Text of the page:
The Leshan Giant Buddha is a 71-metre (233 ft) tall stone statue, built during the Tang Dynasty, depicting Maitreya. It is carved out of a cliff face that lies at the confluence of the Minjiang, Dadu and Qingyi rivers in the southern part of Sichuan province in China, near the city of Leshan.
The stone sculpture faces Mount Emei, with the rivers flowing below his feet. It is the largest stone Buddha in the world and it is by far the tallest pre-modern statue in the world.
Construction was started in 713, led by a Chinese monk named Hai Tong. He hoped that the Buddha would calm the turbulent waters that plagued the shipping vessels traveling down the river. When funding for the project was threatened, he is said to have gouged out his own eyes to show his piety and sincerity.
Apparently the massive construction resulted in so much stone being removed from the cliff face and deposited into the river below that the currents were indeed altered by the statue, making the water safe for passing ships.
At 71 metres (233 ft) tall, the statue depicts a seated Maitreya Buddha with his hands resting on his knees. His shoulders are 28 metres wide and his smallest toenail is large enough to easily accommodate a seated person.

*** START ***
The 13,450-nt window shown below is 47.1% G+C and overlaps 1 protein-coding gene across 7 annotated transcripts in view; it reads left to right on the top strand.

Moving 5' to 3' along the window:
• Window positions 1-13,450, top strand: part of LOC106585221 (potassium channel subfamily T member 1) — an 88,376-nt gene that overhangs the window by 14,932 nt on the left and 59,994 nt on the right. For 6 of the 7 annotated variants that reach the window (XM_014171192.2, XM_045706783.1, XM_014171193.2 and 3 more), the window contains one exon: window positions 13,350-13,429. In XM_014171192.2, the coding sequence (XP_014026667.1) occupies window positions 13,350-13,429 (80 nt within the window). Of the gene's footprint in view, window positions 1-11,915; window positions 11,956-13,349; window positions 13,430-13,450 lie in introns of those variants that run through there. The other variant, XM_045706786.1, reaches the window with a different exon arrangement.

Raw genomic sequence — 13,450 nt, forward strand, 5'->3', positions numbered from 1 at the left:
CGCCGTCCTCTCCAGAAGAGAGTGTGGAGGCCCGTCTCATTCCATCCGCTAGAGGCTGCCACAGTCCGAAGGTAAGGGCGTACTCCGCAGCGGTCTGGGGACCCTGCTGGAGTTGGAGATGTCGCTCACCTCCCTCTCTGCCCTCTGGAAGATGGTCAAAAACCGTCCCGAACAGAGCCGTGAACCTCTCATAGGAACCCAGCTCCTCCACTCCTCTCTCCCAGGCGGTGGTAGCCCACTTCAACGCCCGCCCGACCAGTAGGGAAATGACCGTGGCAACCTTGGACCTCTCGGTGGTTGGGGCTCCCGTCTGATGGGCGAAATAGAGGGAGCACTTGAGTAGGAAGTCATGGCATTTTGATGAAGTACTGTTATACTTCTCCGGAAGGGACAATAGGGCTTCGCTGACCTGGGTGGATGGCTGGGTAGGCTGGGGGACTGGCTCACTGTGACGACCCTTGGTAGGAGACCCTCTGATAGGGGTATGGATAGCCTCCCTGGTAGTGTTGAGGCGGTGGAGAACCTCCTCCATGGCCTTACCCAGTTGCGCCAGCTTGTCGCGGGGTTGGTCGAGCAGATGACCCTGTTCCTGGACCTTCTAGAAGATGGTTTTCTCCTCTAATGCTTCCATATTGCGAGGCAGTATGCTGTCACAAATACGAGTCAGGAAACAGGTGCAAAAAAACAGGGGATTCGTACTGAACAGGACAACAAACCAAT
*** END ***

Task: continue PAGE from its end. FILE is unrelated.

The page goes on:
There is a local saying: "The mountain is a Buddha and the Buddha is a mountain". This is partially because the mountain range in which the Leshan Giant Buddha is located is thought to be shaped like a slumbering Buddha when seen from the river, with the Leshan Giant Buddha as its heart.
The Leshan Buddha has been affected by the pollution emanating from the unbridled development in the region. According to Xinhua news agency, the Leshan Giant Buddha and many Chinese natural and cultural heritage sites in the region have seen degradations from weathering, air pollution, and swarms of tourists.
A sophisticated drainage system was incorporated into the Leshan Giant Buddha when it was built. It is still in working order. It includes drainage pipes carved into various places on the body, to carry away the water after the rains so as to reduce weathering.
The Mount Emei Scenic Area, including Leshan Giant Buddha Scenic Area has been listed as a UNESCO World Heritage Site since 1996.